Labour's Flawed Land Acts -- 1947-1976
Vic H. Blundell
[Published by the Economic and Social Science
177 Vauxhall Bridge Road London; August 1993]
Since 1945, many attempts have been made by both Labour and
Conservative governments to pass legislation which would have direct
or indirect bearing on land economics. Most of that legislation, from
Labour's Town and Country Planning Act of 1947 down to the
Conservative introduction of the Community Charge in the late 1980s,
produced very important side-effects which were obviously not
expected. These side-effects arose through a failure properly to
appreciate certain fundamental economic principles, including the very
meaning of the word "land".
Land reformers of various kinds have long contended that the adverse
effects of the land tenure system prevailing in England and Wales, and
also (with some important variations) in Scotland, lead directly and
indirectly to a wide range of social and economic problems. Among
these are high costs of housing, homelessness, unemployment, high
taxation and recurrent industrial depressions. The present publication
is primarily concerned with those particular aspects of the "land
question", although some reference will be made to other aspects
In the early part of the 20th Century, agitation for land reform
became a major political issue. In 1903, the Conservatives enacted
some important land legislation relating to Ireland, whose effects,
good and bad, are visible in both the north and the south to this day.
A few years later, their Liberal successors attempted to assess land
values in Scotland as a preliminary to taxation, but were frustrated
by the House of Lords. The land taxing clauses of Lloyd George's 1909
Budget inaugurated one of the most intense periods of political
controversy in modern history. There was continuing interest in land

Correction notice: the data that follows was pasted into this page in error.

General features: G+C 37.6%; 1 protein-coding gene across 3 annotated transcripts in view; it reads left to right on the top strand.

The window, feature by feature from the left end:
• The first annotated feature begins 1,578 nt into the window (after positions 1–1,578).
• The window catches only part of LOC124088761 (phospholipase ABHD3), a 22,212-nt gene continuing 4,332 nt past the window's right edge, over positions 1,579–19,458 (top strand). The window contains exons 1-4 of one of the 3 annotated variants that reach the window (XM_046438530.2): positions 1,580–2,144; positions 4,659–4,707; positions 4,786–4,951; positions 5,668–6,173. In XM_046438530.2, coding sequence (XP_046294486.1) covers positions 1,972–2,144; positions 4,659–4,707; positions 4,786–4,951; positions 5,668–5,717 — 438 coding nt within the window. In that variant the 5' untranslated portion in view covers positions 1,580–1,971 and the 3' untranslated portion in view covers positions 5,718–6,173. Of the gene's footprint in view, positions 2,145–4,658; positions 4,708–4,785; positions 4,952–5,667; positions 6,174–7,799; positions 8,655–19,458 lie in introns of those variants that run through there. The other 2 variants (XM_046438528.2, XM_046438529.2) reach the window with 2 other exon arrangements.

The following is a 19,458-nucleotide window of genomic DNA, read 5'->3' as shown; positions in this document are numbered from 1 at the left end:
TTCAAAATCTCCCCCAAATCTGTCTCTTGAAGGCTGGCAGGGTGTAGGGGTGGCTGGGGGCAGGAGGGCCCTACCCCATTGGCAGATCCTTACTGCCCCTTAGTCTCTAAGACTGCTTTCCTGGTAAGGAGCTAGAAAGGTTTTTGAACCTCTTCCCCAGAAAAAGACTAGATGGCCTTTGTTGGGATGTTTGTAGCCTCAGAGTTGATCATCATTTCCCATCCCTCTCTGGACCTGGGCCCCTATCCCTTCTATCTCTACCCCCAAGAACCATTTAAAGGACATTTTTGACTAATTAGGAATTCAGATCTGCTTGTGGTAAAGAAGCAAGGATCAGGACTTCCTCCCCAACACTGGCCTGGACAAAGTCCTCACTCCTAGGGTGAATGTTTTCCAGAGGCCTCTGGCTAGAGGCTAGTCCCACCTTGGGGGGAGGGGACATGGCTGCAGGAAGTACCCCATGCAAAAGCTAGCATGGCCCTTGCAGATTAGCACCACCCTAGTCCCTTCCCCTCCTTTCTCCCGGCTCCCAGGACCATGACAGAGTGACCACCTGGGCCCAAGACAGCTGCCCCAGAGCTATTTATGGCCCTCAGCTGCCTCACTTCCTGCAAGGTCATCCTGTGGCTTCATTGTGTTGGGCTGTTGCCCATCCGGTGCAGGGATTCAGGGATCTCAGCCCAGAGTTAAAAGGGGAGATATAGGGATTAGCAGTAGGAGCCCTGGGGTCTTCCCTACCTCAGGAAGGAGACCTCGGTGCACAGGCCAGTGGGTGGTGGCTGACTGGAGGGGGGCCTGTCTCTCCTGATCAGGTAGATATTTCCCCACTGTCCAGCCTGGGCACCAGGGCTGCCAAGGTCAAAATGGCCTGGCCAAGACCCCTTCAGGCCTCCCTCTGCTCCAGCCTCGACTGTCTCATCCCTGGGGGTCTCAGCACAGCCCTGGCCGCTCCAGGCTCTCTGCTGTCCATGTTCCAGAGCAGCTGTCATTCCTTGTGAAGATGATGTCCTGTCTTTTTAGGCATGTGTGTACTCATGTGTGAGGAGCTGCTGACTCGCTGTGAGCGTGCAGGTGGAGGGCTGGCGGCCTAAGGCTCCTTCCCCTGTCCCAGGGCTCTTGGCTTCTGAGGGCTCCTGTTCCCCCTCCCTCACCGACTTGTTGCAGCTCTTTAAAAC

reform in the inter-war years: substantial legal reforms achieved by
the Conservative government in 1925; the derating of agricultural land
in 1929; the effort of the Labour Government in 1931 to assess and tax
land values; and the unsuccessful London Rating (Site Value) Bill of
We are here concerned with legislative measures which have been made,
or attempted, since 1945. It will not consider all legislation which
has some bearing on land - that would be an almost impossible task -
but only the legislation which was primarily intended to secure for
the community some of those land values which were created by the
community, but in practice were captured by private individuals. It is
the view of the author that in many - perhaps most - of these cases
Parliament was motivated by creditable principles, but that the
effects actually produced were widely different from those intended,
and sometimes the very reverse, through a misunderstanding of the
underlying economics. If Britain is to undergo a further spate of land
legislation in the future, it is important that the strengths and
weaknesses of past measures should be clearly understood, in order
that avoidable errors should not be repeated.
The word "land" will be used repeatedly. The term is here
usually employed in its economic sense, to cover all natural
resources. In actual pieces of legislation, however, the word is used
in its legal sense, which includes buildings and other developments
set upon land. These two usages of the same word must perforce be
followed, but it is important that the reader should appreciate the
The Town and Country Planning Act, 1947
....i. The background
In the first half of the 20th Century, both the Labour and Liberal
Parties were more or less formally committed to land value taxation. A
considerable number of Conservatives, including Winston Churchill,
showed much sympathy with the idea as well. When the Labour Party came
to power in 1945, it was eagerly expected by many of its supporters,
and by land reformers generally, that land value taxation would be
The Town and Country Planning Act which was passed in 1947 is famous
for a number of its provisions. It greatly strengthened the control of